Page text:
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1.
Artificial Intelligence and National Security ; : 47-67, 2022.
Article in English | Scopus | ID: covidwho-20244862

ABSTRACT

In the modern age, the context of health, energy, environment, climate crisis, and global Covid-19 pandemic, managing Big Data demands via Sustainable Development Goals and disease mitigation supported by Artificial Intelligence, present significant challenges for a given territory or national boundaries' policies, legal systems, energy infrastructure, societal cohesion, internal and external national security. We look at policy, technical, and legal applications alongside ramifications of relevant policies and practices to highlight key challenges from a global and societal context. This review contributes to developing further awareness of the complexity and demands on policy and technology. In the long term due to these significant changes, inferences of multifaceted policy and data acquisition could present additional compounding challenges regarding civil liberties, data privacy law, and equitable health outcomes, whilst implementing continually evolving policies, practices, and techniques that can weaken infrastructure and present cyber-attack vulnerabilities. As a consequence of local, regional, and international paradigm shifts, Blockchain and Smart Contracts are suggested as part of a solution in providing data protection, transparency, and validity with transactional data to enable further trust between private and public sectors during times of crisis and technological transition processes. © The Editor(s) (if applicable) and The Author(s), under exclusive license to Springer Nature Switzerland AG 2022.

2.
Privacy, Security And Forensics in The Internet of Things (IoT) ; : C1-C1, 2022.
Article in English | Scopus | ID: covidwho-2312990

ABSTRACT

The book was inadvertently published with an incorrect name information for one of the Chapter author as "M. Yousef", whereas it should be "M. Yousif" in the front matter and Chapter 3. © The Author(s), under exclusive license to Springer Nature Switzerland AG 2022. All rights reserved.

3.
Advanced Sciences and Technologies for Security Applications ; : 85-107, 2023.
Article in English | Scopus | ID: covidwho-2209253

ABSTRACT

This chapter investigates Artificial Intelligence (AI) inspired approaches used by the police in protecting children online. The reviewed approaches are successful in most of the situations but have their own weaknesses. As such consideration is required for all stakeholders within the child protection arena. The utmost duty to protect children lies with all, irrespective of whether the abuse occurred on or offline. The reporting and intervention on child abuse cases were based on the community, as this was mostly offline perpetrated by parents or caregivers. However, with the advent of technology and the increasing use of the internet by children for several reasons, it has shifted most abuses from offline to online. The law enforcement authorities such as police plays a vital role in protecting children online and can apply different approaches compared to other agencies such as Social Services, Health, and Education. However, Government recommendations for a joint working response mean that all child-protected agencies need to work together in the process of protecting children (HM Government in Working together to safeguard children: a guide to inter-agency working to safeguard and promote the welfare of children, Department for Children, Schools, and Families, London, 2010). However, with the emergence of COVID-19 and the high reliance on the internet by children, it meant that the police must adapt to the changes and rely on advanced technologies such as AI. The UK Police force is stretched due to a lack of financial and human resources, which means that alternative intervention methods are applied in monitoring and attacking online child abuse. This chapter challenges the use of AI unilaterally in predicting and identifying online abuse as opposed to face-to-face investigation and intervention. Though AI can be helpful, it has limitations that can impact on protecting children online as discussed in this chapter. © 2023, The Author(s), under exclusive license to Springer Nature Switzerland AG.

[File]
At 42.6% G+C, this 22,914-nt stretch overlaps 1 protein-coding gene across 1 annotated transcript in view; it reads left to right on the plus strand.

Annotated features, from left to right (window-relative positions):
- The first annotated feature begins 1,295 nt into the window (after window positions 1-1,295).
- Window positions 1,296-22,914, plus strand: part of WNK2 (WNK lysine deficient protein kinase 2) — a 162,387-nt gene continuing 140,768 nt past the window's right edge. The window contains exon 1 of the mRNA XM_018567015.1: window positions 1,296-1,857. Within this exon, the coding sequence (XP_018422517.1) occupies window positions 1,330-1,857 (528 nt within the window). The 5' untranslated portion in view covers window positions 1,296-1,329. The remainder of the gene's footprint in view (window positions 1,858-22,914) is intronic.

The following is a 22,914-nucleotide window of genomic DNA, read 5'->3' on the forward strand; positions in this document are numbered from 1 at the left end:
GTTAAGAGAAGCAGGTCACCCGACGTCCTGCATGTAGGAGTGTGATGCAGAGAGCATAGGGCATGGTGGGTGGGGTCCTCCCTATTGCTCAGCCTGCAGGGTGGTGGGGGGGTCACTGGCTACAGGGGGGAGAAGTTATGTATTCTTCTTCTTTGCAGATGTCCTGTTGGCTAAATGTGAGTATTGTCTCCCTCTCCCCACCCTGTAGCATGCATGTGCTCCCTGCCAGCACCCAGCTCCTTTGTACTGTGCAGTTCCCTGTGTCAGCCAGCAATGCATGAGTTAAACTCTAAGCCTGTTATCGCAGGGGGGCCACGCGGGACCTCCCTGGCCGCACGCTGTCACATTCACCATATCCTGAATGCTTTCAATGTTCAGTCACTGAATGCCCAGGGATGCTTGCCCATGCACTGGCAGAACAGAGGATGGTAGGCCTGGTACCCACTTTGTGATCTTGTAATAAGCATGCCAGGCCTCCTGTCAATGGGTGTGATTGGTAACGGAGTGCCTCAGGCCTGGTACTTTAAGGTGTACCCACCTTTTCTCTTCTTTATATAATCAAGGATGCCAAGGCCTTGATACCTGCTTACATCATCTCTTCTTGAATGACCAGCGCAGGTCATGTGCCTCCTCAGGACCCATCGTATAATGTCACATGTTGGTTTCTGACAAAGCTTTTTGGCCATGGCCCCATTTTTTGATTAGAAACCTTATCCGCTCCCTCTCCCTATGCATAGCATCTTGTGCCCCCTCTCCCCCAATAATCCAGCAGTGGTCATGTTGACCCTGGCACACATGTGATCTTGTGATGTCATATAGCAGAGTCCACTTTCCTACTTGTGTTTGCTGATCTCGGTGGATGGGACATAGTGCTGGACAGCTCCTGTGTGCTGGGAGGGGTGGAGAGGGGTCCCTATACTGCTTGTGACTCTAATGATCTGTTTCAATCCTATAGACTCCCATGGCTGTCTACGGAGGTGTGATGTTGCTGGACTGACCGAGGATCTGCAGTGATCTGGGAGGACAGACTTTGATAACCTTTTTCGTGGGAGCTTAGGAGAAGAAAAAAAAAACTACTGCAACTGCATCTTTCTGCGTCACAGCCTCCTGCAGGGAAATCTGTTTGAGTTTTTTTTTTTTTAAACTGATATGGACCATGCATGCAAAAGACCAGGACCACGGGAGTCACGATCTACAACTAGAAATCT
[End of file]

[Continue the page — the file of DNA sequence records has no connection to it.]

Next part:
4.
6th International Congress on Information and Communication Technology, ICICT 2021 ; 235:419-428, 2022.
Article in English | Scopus | ID: covidwho-1469674

ABSTRACT

Whilst the world is preoccupied in its struggle with the Coronavirus pandemic, cyber-criminals are busy every day, spreading their own viruses, by phishing emails, data breaches, frauds, denials of service, and taking advantage of the vulnerabilities created by this crisis. In many ways, we, as a nation, are handing over our data without realizing it, without fully thinking it through or even being aware of cyber threats, which will ultimately have a tremendous impact on the governments and citizens both personally and at work. The goal of this paper is to investigate the correlation between the cyberattacks before the coronavirus and during the coronavirus in order to build an understanding of what is happening. To optimize cyber security and provide effective ways to tackle cyber security attacks during COVID-19 or something similar, we need to consider extra precautions and take a more secure approach to protection. To minimize the universal risks of data breaches and other cyber incidents, we need to enforce practical steps to deal with and if possible limit those risks. This requires not only thoughtful consideration, but also a good understanding of the opportunities that COVID-19 provides to cyber-criminals. The aim of this research paper is to investigate the growth of and reasons for the increase of cyberattacks during the COVID-19 pandemic. In order to make better cyber security decisions, we need to address and maximize the level of cyber security awareness and precaution taken during COVID-19. A set of practical steps to minimize the risk of cyber-attack is provided to compensate for the vulnerabilities associated with COVID-19. © 2022, The Author(s), under exclusive license to Springer Nature Singapore Pte Ltd.